Textiles, Ceramics, and Metalwork
Textiles were one of the most precious commodities of the Inca culture and denoted a person’s social status, and often their profession. The brightly colored patterns on a wool tunic represented various positions and achievements. For example, a black-and-white checkerboard pattern topped with a pink triangle denoted a soldier. Because textiles were so specific to a person’s class and employment, citizens could not change their wardrobe without the express permission of the government. Textiles were also manufactured that could only be used for certain tasks or social arenas. A rougher textile, spun from llama wool and called awaska, was used for everyday household chores. On the other hand, a fine-spun, very soft cloth made from vicuña wool could only be used in religious ceremonies.
Although textiles were considered the most precious commodity in Inca culture, Incas also considered ceramics and metalwork essential commodities of the economy and class system. Incan pottery was distinctive and normally had a spherical body with a cone-shaped base. The pottery would also include curved handles and often featured animal heads, such as jaguars or birds. These ceramics were painted in bright colors, such as orange, red, black, and yellow.
The Inca also required every province to mine for precious metals like tin, silver, gold, and copper. The intricate metalwork of the Inca was heavily influenced by the Chimú culture, which was conquered and absorbed into the Inca culture around 1470. This metalwork included detailed friezes and patterns inlaid into the metal. Fine silver and gold were made into intricate decorative pieces for the emperors and elites based on these Chimú metallurgy traditions, and often included animal motifs with butterflies, jaguars, and llamas etched into the metal. Skilled metallurgists also transformed bronze and copper into farming implements, blades, axes, and pins for everyday activities.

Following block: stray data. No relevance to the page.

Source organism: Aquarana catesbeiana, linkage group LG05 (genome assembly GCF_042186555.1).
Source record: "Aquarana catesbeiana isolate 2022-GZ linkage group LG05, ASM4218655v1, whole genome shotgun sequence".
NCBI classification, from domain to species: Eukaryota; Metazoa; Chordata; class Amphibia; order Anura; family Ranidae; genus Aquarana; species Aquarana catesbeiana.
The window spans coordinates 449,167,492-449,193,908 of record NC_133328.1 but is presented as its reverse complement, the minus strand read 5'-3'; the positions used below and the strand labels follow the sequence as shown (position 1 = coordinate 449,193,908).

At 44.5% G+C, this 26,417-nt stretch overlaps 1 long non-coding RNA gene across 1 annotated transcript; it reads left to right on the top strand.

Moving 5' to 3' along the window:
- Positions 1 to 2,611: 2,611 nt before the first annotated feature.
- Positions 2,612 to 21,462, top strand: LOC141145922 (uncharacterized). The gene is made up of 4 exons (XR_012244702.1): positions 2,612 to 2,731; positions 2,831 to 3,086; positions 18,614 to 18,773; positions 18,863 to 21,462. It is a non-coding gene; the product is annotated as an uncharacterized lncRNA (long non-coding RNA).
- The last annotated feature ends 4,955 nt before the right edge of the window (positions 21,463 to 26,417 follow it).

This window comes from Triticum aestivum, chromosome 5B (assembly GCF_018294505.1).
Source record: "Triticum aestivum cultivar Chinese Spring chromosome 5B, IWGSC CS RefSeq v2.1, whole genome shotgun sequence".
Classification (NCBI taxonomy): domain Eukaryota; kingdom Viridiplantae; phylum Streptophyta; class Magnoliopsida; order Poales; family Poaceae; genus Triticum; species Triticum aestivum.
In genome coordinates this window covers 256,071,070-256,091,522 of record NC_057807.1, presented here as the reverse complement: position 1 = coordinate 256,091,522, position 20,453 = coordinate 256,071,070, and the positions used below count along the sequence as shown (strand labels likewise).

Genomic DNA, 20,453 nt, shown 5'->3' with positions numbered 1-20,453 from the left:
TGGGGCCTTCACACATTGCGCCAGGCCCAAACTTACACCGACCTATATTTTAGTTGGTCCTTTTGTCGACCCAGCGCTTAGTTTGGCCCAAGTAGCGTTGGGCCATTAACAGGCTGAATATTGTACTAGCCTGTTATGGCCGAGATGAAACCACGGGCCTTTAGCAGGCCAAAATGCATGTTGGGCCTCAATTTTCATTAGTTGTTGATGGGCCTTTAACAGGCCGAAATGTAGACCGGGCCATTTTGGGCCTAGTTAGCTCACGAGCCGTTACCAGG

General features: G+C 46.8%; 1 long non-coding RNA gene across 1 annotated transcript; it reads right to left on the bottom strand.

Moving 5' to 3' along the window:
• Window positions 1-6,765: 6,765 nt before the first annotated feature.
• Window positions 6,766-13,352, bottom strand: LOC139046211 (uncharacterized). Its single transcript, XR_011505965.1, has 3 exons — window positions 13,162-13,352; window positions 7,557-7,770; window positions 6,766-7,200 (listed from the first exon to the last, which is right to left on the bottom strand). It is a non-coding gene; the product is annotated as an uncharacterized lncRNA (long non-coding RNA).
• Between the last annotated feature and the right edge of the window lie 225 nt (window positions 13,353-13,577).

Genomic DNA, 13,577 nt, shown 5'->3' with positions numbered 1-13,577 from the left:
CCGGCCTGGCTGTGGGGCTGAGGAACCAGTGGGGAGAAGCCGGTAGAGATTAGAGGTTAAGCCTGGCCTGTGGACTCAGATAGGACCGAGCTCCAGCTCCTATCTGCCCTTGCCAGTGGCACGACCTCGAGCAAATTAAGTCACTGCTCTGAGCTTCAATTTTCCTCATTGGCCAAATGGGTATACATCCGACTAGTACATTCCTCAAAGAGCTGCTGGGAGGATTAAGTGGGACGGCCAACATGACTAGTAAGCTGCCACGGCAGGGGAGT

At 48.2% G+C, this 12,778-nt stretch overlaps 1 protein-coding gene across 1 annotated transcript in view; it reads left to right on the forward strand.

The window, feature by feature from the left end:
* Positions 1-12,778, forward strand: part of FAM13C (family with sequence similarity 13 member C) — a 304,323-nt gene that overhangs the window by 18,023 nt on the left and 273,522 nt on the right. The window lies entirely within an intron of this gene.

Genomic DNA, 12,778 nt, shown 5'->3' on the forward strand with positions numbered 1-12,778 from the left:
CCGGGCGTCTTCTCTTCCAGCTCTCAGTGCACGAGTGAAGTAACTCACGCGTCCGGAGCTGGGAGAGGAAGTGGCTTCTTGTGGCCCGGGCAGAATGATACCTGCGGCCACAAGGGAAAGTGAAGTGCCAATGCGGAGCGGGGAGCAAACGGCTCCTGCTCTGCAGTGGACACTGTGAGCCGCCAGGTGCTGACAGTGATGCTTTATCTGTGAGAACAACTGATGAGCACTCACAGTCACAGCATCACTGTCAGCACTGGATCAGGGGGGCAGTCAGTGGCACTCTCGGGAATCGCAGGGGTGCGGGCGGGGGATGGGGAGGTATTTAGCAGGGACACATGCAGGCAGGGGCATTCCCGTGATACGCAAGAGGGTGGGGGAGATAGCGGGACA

Agriculture and Diet
The Inca culture boasted a wide variety of crops, numbering around seventy different strains in total, making it one of the most diverse crop cultures in the world. Some of these flavorful vegetables and grains included:
- Sweet potatoes
- Chili peppers
These crops were grown in the high-altitude Andes by building terraced farms that allowed farmers to utilize the mineral-rich mountain soil. The quick change in altitude on these mountain farms also utilized the micro-climates of each terrace to grow a wider range of crops. The Inca also produced bounties in the Amazon rainforest and along the more arid coastline of modern-day Peru.
Alongside vegetables, the Inca supplemented their diet with fish, guinea pigs, camelid meat, and wild fowl. They also fermented maize, or corn, to create the alcoholic beverage chicha.